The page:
Julie K. Gilbert. (2009) Using Assessment Data to Investigate Library Instruction for First Year Students. Communications in Information Literacy, 3(2), 181-192. info:/

  • April 29, 2010
  • 02:12 PM

Identification of suitable hosts for small-molecule functional metagenomics

by epibio in EpiCentral

The majority of soil-dwelling bacteria cannot be cultured with standard microbial culture methods, and represent an untapped reservoir of novel small molecules that are key components of biosynthetic pathways. Functional metagenomics is one approach to solving this problem; however, screening methods are limited by their dependence on a host organism to facilitate the expression of genes from environmental DNA (eDNA).  To overcome the limitations of relying on a single host organism, Craig ........ Read more »

  • April 29, 2010
  • 01:29 PM

Steering library bias toward adenosine A2A receptor ligand discovery

by The Curious Wavefunction in The Curious Wavefunction

The A2A adenosine receptor is an important GPCR, well-known for binding caffeine. Adenosine receptors are emerging as relevant drug targets for a variety of disorders including Parkinson's disease, and there is interest in discovering new ligands that bind to them. Among adenosine receptor subtypes, the A2A receptor is one of the few GPCRs whose crystal structure is available. Thus the A2A is amenable to structure-based design efforts, and virtual screening is an especially attractive endeavor i........ Read more »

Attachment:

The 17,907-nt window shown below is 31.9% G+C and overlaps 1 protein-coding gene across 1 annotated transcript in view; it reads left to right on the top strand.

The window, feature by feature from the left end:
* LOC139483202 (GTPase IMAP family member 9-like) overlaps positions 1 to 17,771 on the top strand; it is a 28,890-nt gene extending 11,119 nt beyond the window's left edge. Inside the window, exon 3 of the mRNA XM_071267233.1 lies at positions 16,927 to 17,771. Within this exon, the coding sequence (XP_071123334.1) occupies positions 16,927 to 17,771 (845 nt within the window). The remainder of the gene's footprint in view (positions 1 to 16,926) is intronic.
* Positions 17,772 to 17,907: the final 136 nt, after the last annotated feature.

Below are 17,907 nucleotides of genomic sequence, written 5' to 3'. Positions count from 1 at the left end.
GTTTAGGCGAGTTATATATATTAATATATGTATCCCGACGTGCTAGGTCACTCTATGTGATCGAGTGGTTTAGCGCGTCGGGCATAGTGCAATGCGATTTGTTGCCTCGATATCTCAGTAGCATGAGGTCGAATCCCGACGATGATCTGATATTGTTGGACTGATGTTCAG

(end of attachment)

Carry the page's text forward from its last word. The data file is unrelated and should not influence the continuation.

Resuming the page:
Carlsson, J., Yoo, L., Gao, Z., Irwin, J., Shoichet, B., & Jacobson, K. (2010) Structure-Based Discovery of A Adenosine Receptor Ligands . Journal of Medicinal Chemistry, 2147483647. DOI: 10.1021/jm100240h  

  • April 29, 2010
  • 01:09 PM

Can a plant virus make you sick?

by Vincent Racaniello in virology blog

It has been estimated that approximately one hundred trillion bacteria colonize the human intestine. That’s about ten times the number of cells that constitute the entire human body. These bacteria are believed to have a mutualistic symbiotic relationship with their hosts. What is known about the viral communities that inhabit our alimentary tract?
The vast majority [...]... Read more »

  • April 29, 2010
  • 12:34 PM

non-natural reporter proteins unleashed to the red

by 96well in Reportergene

After the pioneering works of Schultz's group and Chamberlin's group in 1989, bio-synthetic incorporation of non-natural amino-acids into proteins has been largely explored in chemical biology. Direct evolution of new tRNAs able to carry 'new' amino-acids, combined with codon extension to the 4th base has provided us with the ability to expand the chemical functionality of proteins by introducing new chemical moieties into their backbone. More importantly, we can do this in a genetically-heritab........ Read more »